As my little one and I work on our art project, we talk about her family. She talks about her time with her sister and the silly games they play, and then she talks about her mom and stepdad. She confesses she’s sad that she hasn’t seen much of her stepdad recently.
Her stepdad took a new job at a car dealership a few months ago, and he works very long days with usually only Sunday off of work each week. And because we usually have K on Sundays, except one Sunday each month while my husband is on National Guard duty, she wasn’t seeing much of her stepdad.
Hearing her say she missed playing with her stepdad hurt me to my core.
If I had accepted a new job that wouldn’t allow me to see K very often, I’d be devastated. I don’t want to know what it would feel like to be in her stepdad’s shoes, having to make the sacrifice of seeing his stepdaughter so he could support his family.
Why I Suggested We Change the Custody Schedule
So I got to thinking. How can I fix this? (I’m a fixer, guys. I can’t help it.) I told my husband about the conversation I had with my stepdaughter, and I suggested we transition mom’s days to cover Sunday, the one day each week we knew that stepdad would be off work and able to enjoy family time. He heard me and was on-board from the very beginning.
My husband and I were both happy with the schedule how it was, but if changing the schedule would allow our daughter more family time at both houses, then we could absolutely be accommodating. We set to work figuring out what a new schedule would look like, and then he called his ex-wife and asked if she would like to shift her custody to include Sundays.
I want to break from the story for a second to tell you why this scared me. I absolutely believed it was the right thing to do, but it terrified the mess out of me.
A few months back, we had a disagreement about a pickup. It turned into a much larger conversation, and Mom said she feels like she’s always asked to compromise and give more.
I was completely taken aback. Had she forgotten she lived in our home? Yes, we requested changes to the schedule in the past, but we always offered Mom more time than we ever asked for if we needed a swap because she was willing to accommodate our special events and the days we wanted. In fact, just the month before when we went to celebrate our anniversary in wine country, we didn’t even ask for a swap and just offered those days to Mom we’d be out of town without any expectation of reciprocation (After all, those days are not “ours,” they are my stepdaughter’s).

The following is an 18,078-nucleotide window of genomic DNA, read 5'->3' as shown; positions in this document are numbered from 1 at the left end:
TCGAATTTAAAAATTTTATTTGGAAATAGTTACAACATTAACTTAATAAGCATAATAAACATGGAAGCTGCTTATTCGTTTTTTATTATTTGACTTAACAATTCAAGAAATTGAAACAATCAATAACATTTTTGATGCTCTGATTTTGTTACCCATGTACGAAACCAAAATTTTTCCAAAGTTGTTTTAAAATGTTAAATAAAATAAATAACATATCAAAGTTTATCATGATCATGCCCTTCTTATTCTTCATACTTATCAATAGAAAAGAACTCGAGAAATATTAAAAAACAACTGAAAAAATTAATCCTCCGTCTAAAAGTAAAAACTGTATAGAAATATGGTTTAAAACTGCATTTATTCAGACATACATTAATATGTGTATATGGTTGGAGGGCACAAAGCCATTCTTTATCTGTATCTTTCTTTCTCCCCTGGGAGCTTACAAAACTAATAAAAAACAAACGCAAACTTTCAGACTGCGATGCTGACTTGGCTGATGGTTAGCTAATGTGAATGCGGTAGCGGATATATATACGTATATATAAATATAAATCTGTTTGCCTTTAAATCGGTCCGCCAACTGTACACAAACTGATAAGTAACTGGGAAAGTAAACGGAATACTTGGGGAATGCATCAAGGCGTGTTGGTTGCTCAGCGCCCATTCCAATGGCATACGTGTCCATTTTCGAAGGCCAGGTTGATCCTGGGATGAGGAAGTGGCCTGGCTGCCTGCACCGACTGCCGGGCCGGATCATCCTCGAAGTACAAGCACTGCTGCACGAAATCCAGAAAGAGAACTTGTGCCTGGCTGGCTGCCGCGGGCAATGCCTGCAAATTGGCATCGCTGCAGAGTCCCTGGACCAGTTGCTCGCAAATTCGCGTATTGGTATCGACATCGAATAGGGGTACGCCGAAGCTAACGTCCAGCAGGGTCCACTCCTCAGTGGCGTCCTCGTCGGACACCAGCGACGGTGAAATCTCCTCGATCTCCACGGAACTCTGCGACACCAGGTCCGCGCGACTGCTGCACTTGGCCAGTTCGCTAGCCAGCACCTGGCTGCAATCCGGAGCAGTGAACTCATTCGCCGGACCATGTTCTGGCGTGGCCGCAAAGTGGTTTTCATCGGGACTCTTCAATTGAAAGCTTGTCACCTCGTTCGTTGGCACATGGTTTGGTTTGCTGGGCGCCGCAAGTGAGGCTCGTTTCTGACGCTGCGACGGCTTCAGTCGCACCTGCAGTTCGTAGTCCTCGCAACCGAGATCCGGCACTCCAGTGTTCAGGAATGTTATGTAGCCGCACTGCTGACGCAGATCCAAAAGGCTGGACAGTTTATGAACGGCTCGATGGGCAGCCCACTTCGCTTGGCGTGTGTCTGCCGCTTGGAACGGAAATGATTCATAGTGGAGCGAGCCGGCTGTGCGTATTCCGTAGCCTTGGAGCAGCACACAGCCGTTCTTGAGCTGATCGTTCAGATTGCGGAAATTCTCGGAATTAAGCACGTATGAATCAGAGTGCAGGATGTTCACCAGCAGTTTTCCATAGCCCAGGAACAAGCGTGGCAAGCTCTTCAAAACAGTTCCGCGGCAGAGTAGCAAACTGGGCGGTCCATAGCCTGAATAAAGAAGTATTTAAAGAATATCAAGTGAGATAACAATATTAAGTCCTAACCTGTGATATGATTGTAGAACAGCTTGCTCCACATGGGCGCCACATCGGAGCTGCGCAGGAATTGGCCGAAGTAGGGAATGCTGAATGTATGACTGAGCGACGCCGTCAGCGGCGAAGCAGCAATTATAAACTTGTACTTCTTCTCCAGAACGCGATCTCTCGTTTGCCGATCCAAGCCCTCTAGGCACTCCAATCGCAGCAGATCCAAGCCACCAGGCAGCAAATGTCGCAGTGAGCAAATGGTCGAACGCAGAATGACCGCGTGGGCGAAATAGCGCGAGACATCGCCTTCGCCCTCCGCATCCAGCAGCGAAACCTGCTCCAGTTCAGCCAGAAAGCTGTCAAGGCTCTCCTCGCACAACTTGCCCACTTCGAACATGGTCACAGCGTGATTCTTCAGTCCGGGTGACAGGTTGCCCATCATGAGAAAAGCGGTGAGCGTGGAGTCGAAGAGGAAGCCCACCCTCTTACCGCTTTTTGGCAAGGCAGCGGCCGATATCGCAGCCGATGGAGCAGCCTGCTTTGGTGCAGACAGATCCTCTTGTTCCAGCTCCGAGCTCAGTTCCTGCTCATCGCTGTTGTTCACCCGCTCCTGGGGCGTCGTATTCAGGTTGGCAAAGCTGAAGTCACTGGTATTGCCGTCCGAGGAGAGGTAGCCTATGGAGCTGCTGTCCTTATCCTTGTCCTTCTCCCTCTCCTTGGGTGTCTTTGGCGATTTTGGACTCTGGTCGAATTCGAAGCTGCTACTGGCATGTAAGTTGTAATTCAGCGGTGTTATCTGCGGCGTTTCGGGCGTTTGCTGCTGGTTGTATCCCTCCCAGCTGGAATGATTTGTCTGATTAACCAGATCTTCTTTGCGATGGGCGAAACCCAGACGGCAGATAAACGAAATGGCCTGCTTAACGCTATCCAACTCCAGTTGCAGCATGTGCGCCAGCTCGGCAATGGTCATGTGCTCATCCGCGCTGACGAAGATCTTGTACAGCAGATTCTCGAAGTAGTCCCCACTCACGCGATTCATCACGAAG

After that disagreement, we vowed not to request any other changes to the schedule so we could keep the peace. And now, just a few months later, we were going to propose ANOTHER change to the schedule? Even though it was 100% about Mom and 0% about us, it was still a proposed schedule change. And it could majorly backfire.
Back to the future. Mom said yes, she’d be thrilled if we could shift the custody schedule to allow her family to spend Sundays together. So here I am, preparing to spend my first Thursday during the school year EVER with my stepdaughter because we made a schedule change. And even though Thursday has no real significance to me, I’m extremely excited!
And even if Mom hadn’t graciously accepted, even if she had told us she was angry we were suggesting another custody schedule, I wouldn’t have done it any other way. I would have still thought through how to fix the situation for my stepdaughter. I would have still offered the schedule change.
Because it’s not about me. It is about my stepdaughter. 100%.
She missed her stepdad, and that’s all I needed to know. I didn’t need to hear anything further. End of story, that’s all she wrote.
Co-parenting doesn’t mean doing what’s comfortable. It doesn’t mean getting your way. It doesn’t mean counting your hours and ensuring everything is always even. Co-parenting doesn’t allow for using your children as pawns or focusing on yourself or your ex-partner.
It’s about the children and doing what’s best for them, always.
So I suggested we change the custody schedule, and I’d do it again in a heartbeat.
PS: Here are my thoughts on divorce and children and why I suggest you should get over yourself.